Yet seemingly in no time I created a particle system that emits stretched white particles in down the x-axis, placed a camera that renders to a texture facing the emitter and voila, put that texture in a material and the material on the view screen geometry. I got exactly the effect I wanted, one I feel mimics the look of the original TV series.

The material and blueprint system are the same way, it feels much more like you are describing what you want than writing a bunch of shader language code. The Oculus Rift implementation is solid, it looks great and and I really like the pricing model they have going.

Our thanks to Thomas for sharing his thoughts.

You can download the Starship Bridge Demo here. We’ll hopefully be following up on this article with a more in-depth look at UE4 and what what it brings to VR.

Comments

  1. Don Gateley says

    ” it’s fairly clear that creating something with a high level of visual fidelity is made much easier by the engine’s high-poly, high texture abilities. Starting in the turbolift seems to accurately capture a good sense of scale and right of the mark the sense of place felt great.”

    I doubt very much that it’s fairly clear given the resolution currently available for the Oculus Rift. I doubt it’s even discernible.

    • Paul James says

      I was speaking about UE4 more in general terms. But high poly meshes and good textures are important even when the effective resolution of the display is low. And I can’t wait to see what this all looks like in the DK2.

  2. Paulo Cunha says

    Really cool!! And all the panels…maaan…it must have been really hard work to do all those details.

    One thing: the method used to do the stars in the main screen could be done in Unity too. Exactly the same process… particle system and a camera rendering to a texture applied to that screen. Although I think it’s only possible in Unity Pro…so, if that was done for just $19 bucks a month…well, that’s awesome.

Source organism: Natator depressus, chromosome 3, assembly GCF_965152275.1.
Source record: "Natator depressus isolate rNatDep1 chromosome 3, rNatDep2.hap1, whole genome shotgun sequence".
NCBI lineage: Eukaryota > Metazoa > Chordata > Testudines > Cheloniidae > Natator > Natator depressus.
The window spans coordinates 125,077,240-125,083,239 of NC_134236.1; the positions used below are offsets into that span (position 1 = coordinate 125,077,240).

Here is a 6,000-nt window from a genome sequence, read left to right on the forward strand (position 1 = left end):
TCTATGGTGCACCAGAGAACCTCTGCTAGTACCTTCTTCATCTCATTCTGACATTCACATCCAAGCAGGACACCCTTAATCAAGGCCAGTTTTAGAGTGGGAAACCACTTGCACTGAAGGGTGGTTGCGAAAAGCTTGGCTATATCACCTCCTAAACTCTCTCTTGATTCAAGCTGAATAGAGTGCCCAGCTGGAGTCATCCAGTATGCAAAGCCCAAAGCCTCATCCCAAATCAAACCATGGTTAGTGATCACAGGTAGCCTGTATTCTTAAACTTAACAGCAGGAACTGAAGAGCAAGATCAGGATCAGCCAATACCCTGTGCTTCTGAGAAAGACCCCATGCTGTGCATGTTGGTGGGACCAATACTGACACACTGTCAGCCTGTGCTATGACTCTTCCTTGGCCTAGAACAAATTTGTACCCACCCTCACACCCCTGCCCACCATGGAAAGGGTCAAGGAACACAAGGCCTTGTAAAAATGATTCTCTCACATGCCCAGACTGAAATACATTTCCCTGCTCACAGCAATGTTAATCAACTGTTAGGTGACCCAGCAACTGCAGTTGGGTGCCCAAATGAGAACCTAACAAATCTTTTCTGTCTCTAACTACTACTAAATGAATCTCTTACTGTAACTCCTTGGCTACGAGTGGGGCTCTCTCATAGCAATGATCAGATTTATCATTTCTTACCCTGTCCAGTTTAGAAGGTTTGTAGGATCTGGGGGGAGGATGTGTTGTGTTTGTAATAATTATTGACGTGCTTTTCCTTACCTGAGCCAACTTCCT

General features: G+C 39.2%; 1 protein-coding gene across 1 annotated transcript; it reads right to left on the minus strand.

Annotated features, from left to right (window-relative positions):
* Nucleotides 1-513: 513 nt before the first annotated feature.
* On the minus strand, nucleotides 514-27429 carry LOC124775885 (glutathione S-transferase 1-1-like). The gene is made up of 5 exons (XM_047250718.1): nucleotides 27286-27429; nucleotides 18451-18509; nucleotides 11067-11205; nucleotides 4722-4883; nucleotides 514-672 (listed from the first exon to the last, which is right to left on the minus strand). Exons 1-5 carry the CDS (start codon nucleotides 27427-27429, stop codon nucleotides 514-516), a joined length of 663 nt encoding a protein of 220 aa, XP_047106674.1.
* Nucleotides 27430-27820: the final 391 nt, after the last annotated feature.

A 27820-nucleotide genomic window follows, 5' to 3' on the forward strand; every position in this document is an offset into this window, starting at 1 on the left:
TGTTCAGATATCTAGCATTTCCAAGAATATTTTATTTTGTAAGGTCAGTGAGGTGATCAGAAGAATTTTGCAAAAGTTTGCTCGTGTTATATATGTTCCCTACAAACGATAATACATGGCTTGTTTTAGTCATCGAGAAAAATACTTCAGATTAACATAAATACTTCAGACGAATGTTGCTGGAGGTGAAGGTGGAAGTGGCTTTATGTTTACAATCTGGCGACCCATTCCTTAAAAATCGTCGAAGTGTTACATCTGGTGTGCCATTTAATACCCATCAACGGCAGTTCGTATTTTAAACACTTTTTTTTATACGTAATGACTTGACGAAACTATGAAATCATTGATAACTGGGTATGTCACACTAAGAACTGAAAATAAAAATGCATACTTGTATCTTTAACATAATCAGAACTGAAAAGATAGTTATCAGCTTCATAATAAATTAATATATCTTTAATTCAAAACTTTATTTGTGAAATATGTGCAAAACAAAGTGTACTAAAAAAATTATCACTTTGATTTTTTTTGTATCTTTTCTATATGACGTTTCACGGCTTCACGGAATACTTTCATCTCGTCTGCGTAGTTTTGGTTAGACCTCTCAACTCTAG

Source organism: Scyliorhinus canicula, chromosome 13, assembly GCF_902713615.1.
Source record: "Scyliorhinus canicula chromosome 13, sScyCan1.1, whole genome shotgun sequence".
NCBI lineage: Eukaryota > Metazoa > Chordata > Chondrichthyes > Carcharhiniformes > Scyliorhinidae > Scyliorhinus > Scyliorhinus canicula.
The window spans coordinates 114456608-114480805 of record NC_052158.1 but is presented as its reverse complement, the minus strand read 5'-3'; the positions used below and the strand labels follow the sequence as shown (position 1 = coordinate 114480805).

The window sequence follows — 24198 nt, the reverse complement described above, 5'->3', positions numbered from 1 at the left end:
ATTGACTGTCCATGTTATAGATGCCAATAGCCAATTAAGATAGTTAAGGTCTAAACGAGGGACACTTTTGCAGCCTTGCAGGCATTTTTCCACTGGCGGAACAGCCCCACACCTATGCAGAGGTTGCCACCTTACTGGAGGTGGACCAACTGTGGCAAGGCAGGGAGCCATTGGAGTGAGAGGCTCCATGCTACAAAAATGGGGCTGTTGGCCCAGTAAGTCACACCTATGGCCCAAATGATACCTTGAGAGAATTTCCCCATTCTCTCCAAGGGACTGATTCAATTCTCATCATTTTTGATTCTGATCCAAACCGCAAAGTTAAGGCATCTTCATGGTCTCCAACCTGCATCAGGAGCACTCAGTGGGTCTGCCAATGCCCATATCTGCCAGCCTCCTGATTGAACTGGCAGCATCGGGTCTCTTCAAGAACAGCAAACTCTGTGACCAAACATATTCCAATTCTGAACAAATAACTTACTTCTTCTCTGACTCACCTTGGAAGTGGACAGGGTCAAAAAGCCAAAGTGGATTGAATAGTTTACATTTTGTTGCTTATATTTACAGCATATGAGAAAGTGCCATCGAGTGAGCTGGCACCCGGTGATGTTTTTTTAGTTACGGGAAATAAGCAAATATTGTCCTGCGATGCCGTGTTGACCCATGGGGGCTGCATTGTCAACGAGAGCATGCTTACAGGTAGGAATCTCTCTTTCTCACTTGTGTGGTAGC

But I think with Unity 5 we can expect many many amazing things too. Those engines are all competitors, and they’re all able to give people the tools…It just depends on the artist to do beautiful things… or not. :)

    • Paul James says

      I think you’re right Paulo. UE4 is ushering in a new wave of game development where you no longer need to write a single line of code to crank out triple A visuals.

      As someone who tried and failed to grasp game programming many times in countless languages, the idea that I can fire up UE4, drag some wires, hit a button and be in that newly created virtual world staggers me. But then, I was wowed by BBC Basic back in the 80s, this is all magic to me. :)

  3. eyeandeye says

    Wow, great stuff! I never got into Voyager (just haven’t taken the time) but I’m a big fan of Star Trek TNG and the Star Trek universe in general. I’d love to see a giant Star Trek conversion mod for Star Citizen eventually. To sit in Picard’s chair in VR, or heck even just to be a lowly redshirt, and go exploring would be the ultimate nerd fantasy for me. I hope Cloud Imperium’s mod tools will be as enabling as UE4 sounds to be. I’ve Cryengine is a beast though :/

    • eyeandeye says

      That last sentence meant to say “I’ve heard Cryengine is a beast though.” In my excitement I got ahead of myself.

      These kinds of projects really make me want to learn coding/modding/whatever so I can do it too instead of waiting on someone else to do it for me

  4. Curtrock says

    I’ve been vacillating between Unity & UDK for about a year now. But UE4, @ 19.95 + not having to learn code tipped the scales for me. It’s great that we have 2 really good choices in Unity & UE4 for people to choose from. Exciting times, these are…..

    • Curtrock says

      Captains Log…..addendum….Just downloaded the Voyager bridge demo….all we need now, is to stream Voyager episodes onto the main view screen, and watch them while seated in the captains chair = NERDGASM! Lol